" Bad ghost!  Bad!"   I was shaking my finger at the pocket of air that I assumed the spirit was occupying.  " Do you hear me?  Bad!  Shut the hell up down there, we're trying to watch Shaft!"

I turned away from the door, proud of myself for telling an evil spirit off.  Chris grinned and clapped his hands a few times in applause.

As I strutted back to the couch, I heard the running again.  I was about to give the ghost another tongue-lashing, when I was tackled to the ground.

" What the hell?"   The wind was nearly knocked out of me, but I managed to get a short breath in.  I was pinned on my stomach, and couldn't see behind me.  " Chris, is that you?"

I felt large arms wrestling me onto my back, and could see Chris sitting in the chair, still staring that the television, oblivious to the wrestling match in front of him.

" Not me, bro," He muttered.

I felt two large hands clasp around my neck, and my airway was forced closed.  I couldn't breath in or out, the grip was immensely strong.  I gasped at air, and was surprised to grab onto two arms that I couldn't see.  I tried to throw them off of my neck, at least to get one breath, but they wouldn't budge.

" Dude," Chris laughed.  " That ghost is fucking you up!"

I threw all my body weight into my swinging elbow, which I aimed for the ghost's head.  At least, I hoped it was his head.

My elbow struck a hard surface, and the hands released from my neck.  I sucked in some much needed air, and heard the footsteps retreat back down the stairs.  The wailing started again immediately, louder than ever.

When I finally caught my breath, I struggled back to the couch and finished the beer I had sitting out.  It tasted strange, probably a side effect from almost being strangled to death.  By the time the stout lager had gone down, the fire in my throat had been cooled considerably.  I sat back, saw Shaft run a man down with a car, and tried to come up with another plan.

" That ghost is a real ass,"   Chris said, the weed still fogging his eyes over.  " He should smoke some grass, mellow out a bit."

" You know," I spoke, my voice creaking, " That's not a bad idea."

 

***

 

Chris was lighting up as I stood at the top of the stairs.  The wailing had stopped, and the poltergeist had quit running.  I took as epic a pose as I could think of, trying to embody Ash from the Evil Dead series.  I raised my voice to the strongest bravado that I could muster.

" You think that strangling did anything?  Your powers are no match for me!"   I was aiming for the height of melodrama, and I was doing pretty good.  " I haven't met a ghost more sorry than you!"

I turned and ran once I heard the first step coming up the stairs.  I didn't make it past two steps myself before I was hit by the spirit again.  I was rolled onto my back again, and the invisible hands grabbed my neck again.  I couldn't breathe, but this time I was prepared.

Security guards are rarely trained in self defense, but I had picked up a move or two from wrestling in High School.  I concentrated on getting one arm off of me, grabbing at what I prayed was a wrist and an elbow.  I twisted my body to one side, and felt one hand come loose from my neck, then the other.  Sucking in a deep breath, I kept rolling, and tried to climb on top of my adversary.  I had no idea if I was pinning him or grabbing his leg, but he wasn't moving too much.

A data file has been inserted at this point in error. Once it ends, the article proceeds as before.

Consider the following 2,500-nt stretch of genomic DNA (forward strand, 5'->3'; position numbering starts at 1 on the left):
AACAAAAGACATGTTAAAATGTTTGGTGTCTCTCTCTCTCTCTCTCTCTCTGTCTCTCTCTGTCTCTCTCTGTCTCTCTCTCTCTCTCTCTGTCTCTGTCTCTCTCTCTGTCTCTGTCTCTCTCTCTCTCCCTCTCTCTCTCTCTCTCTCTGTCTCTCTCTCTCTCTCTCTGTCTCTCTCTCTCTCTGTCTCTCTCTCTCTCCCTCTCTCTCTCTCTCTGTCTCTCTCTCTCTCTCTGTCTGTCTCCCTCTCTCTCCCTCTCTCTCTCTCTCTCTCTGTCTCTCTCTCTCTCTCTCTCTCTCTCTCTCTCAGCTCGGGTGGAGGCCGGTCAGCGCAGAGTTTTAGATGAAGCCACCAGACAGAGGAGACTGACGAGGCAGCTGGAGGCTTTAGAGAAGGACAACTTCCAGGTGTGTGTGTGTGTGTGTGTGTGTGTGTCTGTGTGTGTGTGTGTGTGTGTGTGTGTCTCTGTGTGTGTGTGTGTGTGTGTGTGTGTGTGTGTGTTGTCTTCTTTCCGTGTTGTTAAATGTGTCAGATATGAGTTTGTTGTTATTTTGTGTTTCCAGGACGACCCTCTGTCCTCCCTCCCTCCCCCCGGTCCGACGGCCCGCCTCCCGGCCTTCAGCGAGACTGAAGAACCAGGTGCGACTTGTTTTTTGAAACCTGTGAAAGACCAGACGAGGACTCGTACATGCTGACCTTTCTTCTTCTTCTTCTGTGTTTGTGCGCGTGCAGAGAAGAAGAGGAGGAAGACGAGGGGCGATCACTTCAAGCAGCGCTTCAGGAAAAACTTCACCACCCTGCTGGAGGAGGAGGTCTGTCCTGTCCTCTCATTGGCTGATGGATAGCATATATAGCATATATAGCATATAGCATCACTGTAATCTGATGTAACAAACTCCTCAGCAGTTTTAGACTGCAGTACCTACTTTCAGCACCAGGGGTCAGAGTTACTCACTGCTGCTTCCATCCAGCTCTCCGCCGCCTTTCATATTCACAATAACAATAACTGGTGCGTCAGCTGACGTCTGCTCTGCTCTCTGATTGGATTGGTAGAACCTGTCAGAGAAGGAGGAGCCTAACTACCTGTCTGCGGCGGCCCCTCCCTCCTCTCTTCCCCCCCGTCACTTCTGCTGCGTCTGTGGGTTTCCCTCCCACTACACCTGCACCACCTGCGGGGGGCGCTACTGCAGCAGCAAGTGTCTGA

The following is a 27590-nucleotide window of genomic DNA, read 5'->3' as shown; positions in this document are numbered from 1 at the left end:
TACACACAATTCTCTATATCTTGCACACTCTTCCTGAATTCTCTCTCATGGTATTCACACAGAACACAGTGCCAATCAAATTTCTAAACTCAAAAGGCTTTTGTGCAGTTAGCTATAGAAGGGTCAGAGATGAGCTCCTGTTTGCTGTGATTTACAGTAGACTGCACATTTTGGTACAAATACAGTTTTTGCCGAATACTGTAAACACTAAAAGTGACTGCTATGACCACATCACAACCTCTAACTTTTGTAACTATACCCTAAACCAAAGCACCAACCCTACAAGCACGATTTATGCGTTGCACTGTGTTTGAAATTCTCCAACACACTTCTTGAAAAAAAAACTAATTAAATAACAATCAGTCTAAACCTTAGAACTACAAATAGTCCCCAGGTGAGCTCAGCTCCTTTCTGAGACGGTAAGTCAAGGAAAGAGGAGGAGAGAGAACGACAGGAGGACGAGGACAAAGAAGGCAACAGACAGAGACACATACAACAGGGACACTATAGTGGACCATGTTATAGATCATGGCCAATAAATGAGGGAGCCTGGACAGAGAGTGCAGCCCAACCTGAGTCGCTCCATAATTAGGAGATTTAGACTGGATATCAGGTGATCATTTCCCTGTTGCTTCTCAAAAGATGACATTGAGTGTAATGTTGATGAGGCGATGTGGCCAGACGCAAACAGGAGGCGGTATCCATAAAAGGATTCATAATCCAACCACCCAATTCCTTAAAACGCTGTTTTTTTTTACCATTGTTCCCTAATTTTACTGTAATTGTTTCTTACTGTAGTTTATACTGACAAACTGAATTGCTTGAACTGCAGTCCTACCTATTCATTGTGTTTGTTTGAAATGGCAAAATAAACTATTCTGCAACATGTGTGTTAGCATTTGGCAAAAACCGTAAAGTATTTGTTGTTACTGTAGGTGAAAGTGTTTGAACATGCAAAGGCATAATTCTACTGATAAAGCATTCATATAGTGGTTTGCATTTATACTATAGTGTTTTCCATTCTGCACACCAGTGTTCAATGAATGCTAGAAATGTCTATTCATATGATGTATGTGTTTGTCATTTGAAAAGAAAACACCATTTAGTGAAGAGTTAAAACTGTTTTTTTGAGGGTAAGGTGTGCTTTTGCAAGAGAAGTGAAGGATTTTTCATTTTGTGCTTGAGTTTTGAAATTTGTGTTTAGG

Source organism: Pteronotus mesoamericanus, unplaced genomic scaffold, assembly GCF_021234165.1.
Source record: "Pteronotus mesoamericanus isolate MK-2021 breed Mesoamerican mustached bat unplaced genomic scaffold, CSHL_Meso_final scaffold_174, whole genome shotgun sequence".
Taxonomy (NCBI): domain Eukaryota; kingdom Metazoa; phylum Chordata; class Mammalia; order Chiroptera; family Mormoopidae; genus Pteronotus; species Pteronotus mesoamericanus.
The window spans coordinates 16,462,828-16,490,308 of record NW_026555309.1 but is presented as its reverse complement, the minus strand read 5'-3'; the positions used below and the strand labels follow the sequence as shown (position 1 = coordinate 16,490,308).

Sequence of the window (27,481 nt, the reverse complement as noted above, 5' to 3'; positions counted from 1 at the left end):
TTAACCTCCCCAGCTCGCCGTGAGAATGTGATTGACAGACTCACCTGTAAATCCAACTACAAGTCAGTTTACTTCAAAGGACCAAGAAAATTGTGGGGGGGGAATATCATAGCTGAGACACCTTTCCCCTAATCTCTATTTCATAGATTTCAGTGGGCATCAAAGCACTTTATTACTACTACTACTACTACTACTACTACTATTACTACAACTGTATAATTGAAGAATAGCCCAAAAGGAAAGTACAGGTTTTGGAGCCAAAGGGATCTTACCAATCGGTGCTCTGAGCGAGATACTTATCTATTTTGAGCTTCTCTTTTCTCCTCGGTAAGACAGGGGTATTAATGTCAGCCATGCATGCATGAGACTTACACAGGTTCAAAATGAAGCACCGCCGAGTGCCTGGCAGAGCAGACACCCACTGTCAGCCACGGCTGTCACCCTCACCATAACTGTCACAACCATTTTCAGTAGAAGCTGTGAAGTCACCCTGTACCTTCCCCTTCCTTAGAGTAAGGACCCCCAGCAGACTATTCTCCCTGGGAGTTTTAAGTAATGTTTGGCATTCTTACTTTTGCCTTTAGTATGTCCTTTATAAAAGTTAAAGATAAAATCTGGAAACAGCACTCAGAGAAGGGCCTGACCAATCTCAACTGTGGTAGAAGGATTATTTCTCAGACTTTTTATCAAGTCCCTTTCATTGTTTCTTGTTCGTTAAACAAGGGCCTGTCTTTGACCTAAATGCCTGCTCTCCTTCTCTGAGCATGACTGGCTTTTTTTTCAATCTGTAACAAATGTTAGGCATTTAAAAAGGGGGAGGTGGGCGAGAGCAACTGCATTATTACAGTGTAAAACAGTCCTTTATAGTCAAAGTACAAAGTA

Chris came running over, his lungs full of  THC.  He blew an entire cloud of marijuana smoke, and the ghost started to fight even harder.

" I don't know where his head is," I yelled.  " Just blow it everywhere!"

I held my breath as Chris shot a second dose of medicine out of his mouth.  The ghost was thrashing wildly, but I managed to tighten my grip.  I had hoped that the smoke would let us see the apparition, but I was wrong.  I could see the smoke moving through the hole in my arms, where I knew I had him trapped.  I had to hope that the ghost could get high by osmosis.

Chris was on his fourth lung-full of weed when the ghost finally started to relax.  Chris was smiling so much that I knew he couldn't keep this up for much longer.  I released the ghost with my right hand, started an attempt at hammering a fist into it's kidneys.  I could have been hitting his back, his chest or his groin, but he started to relax more.  I kept my grip on the ghost until he quit moving altogether.

I stood up, my arms tired and tense, trying to turn into knots.  Chris was passed out on the floor.  I reached down and shook his arm, feeling fire creeping up my worn out shoulders.  Chris woke up and smiled at me.

" Did that get him?"

I nodded.  " Yeah.  Just got to figure out what to do with him before he wakes up."

Chris struggled to his feet, a permanent grin was carved into his face.  He was swaying so badly that he had to lean against my arm.  " Once I get off this cloud, I'll help you come up with an idea."

I tried to steady him as best I could.  " I think I have one."

Chris looked up at me.  " Trash can?"

" Trash can!"

***

 

It had been a busy night.  Pissing off ghosts, wrestling with an invisible being, getting myself and the spirit blasted with weed.  Chris was still high, but had the sense enough to help me drag the sleeping or possibly dead ghost out to the trash can in the back yard.  Tomorrow morning, the city would pick the garbage up from the sidewalk, and hopefully that would be the last we would hear of the troublesome spook.

" Dude," Chris spoke, breaking my concentration from the evening's events.  " Barbarella is on!"

So maybe it was a little closer to being a perfect world.

" You should consider showering before you go to work tomorrow. You smell like Mary Jane, man."  Chris added, his mouth full of cheetos.